The UK’s development financing organization, British International Investment, has committed $26.5 million to AFEX to address food security in Nigeria, Kenya, and Uganda.
Speaking to reporters in Lagos on Wednesday, BII Chief Executive Officer Nick O’Donohoe stated that the investment will help structural advancements in Africa’s agriculture sector, which would greatly assist smallholder farmers and enhance security.
Over 450 000 farmers are being served by AFEX, which O’Donohoe claims has over 200 warehouses in Nigeria, Kenya, and Uganda.
“BII investment will be used to build 20 warehouses in strategic locations in Nigeria, Kenya, and Uganda. Its capital will also scale warehouse technology and next-generation software that capture post-harvest pricing,” he added.
He maintained that smart storage solutions had the potential to preserve the lifespan of harvest crops and increase the volume of food available.
Donohoe claimed that additional warehouses would provide 230, 000 metric tonnes of storage capacity, enabling up to 200,000 more farmers to access low-cost storage and maximise sales from crop harvests.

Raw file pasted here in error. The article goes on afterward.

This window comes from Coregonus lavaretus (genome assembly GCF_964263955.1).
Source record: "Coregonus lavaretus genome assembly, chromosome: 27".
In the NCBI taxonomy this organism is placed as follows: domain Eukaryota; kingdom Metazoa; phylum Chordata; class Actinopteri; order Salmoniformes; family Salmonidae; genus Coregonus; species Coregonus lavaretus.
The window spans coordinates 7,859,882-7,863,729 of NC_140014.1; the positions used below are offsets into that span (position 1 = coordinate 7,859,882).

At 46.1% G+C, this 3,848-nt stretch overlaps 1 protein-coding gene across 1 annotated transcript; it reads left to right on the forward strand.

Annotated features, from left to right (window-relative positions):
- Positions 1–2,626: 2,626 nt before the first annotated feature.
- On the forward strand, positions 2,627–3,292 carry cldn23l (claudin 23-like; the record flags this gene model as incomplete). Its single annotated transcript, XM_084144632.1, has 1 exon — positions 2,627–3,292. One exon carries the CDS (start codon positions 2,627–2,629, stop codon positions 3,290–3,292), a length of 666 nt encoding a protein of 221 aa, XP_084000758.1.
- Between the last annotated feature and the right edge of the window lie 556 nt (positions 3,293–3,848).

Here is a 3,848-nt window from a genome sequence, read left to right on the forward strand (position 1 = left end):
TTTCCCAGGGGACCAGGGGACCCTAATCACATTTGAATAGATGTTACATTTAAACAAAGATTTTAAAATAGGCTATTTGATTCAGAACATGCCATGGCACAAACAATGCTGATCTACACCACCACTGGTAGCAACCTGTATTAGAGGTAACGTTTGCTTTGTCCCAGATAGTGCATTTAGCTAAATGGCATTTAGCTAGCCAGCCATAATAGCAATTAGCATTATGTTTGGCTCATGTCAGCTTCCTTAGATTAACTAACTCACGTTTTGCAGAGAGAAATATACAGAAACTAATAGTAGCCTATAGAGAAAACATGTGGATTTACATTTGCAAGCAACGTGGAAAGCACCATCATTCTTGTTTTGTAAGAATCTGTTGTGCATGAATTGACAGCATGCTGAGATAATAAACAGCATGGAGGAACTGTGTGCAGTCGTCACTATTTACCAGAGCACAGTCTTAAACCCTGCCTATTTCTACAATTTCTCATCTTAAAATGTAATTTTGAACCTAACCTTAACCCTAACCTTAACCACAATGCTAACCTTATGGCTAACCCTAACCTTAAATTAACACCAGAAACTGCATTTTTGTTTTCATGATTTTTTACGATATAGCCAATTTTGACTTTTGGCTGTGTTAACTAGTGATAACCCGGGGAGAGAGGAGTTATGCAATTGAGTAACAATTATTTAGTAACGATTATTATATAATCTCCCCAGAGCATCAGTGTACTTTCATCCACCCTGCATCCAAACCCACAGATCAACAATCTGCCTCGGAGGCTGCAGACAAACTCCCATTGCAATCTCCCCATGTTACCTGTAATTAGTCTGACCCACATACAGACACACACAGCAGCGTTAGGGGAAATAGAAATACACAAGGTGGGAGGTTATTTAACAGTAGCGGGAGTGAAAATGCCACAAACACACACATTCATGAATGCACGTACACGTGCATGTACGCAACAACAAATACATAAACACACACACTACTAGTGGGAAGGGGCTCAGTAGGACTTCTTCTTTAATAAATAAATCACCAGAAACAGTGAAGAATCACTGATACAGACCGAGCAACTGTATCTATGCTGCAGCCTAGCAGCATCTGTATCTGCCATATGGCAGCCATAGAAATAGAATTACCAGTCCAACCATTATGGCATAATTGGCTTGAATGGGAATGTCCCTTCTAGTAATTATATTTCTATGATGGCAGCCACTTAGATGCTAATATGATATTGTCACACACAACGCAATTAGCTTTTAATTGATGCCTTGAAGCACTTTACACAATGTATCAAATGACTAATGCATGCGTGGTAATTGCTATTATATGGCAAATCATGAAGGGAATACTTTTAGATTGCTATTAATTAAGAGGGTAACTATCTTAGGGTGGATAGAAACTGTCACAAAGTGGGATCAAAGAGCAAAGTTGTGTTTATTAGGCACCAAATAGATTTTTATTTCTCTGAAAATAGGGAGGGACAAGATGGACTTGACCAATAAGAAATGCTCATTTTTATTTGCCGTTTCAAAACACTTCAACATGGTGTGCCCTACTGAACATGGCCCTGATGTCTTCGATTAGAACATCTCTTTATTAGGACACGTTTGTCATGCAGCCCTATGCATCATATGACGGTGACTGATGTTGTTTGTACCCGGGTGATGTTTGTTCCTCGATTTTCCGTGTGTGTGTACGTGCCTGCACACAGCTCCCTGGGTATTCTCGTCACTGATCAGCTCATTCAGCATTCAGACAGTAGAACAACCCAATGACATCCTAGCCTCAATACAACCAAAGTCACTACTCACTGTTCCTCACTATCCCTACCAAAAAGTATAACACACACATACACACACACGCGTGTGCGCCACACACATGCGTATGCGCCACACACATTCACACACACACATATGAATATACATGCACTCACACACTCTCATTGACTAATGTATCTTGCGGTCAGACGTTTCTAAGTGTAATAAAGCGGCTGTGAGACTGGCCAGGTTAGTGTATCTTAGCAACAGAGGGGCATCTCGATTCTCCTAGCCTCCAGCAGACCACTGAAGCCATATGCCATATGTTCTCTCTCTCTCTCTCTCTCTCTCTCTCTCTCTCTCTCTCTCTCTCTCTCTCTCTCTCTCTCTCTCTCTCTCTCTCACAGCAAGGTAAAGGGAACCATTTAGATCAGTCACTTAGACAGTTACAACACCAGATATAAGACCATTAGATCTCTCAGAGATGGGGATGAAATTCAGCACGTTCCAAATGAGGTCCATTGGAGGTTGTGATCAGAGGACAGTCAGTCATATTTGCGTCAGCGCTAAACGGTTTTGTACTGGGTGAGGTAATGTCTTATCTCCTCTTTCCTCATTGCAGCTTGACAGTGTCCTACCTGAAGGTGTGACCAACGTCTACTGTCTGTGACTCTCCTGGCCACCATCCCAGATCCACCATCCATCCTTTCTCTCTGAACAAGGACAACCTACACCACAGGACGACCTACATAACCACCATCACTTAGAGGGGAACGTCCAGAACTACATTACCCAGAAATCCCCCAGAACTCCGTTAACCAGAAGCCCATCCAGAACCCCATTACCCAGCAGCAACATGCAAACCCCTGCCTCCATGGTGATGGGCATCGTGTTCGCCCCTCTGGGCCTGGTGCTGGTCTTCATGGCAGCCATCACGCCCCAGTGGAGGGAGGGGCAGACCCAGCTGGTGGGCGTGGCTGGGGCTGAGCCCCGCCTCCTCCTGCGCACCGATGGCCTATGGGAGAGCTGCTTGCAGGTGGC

He added that the move would help to increase farmer incomes by more than 200 percent.
“Supporting smallholder farmers to achieve a fair wage is vital to ensure they remain in operation, producing more and higher quality crops for local consumption.
“Agriculture in Nigeria, Kenya, and Uganda accounts for a quarter of gross domestic product and employs 70 percent of their populations 80 percent of whom are smallholder and subsistence farmers. Currently, farmers face a difficult financial outlook due to macroeconomic uncertainty, limited market access, and poor reliability of sales from crop harvests. Yields have fallen, and farmers’ incomes are increasingly affected by price hikes of agricultural inputs and extreme weather events,” he declared.
He said that the capital would also be used to develop a soybean processing plant in Ibadan and a drying facility in Uganda.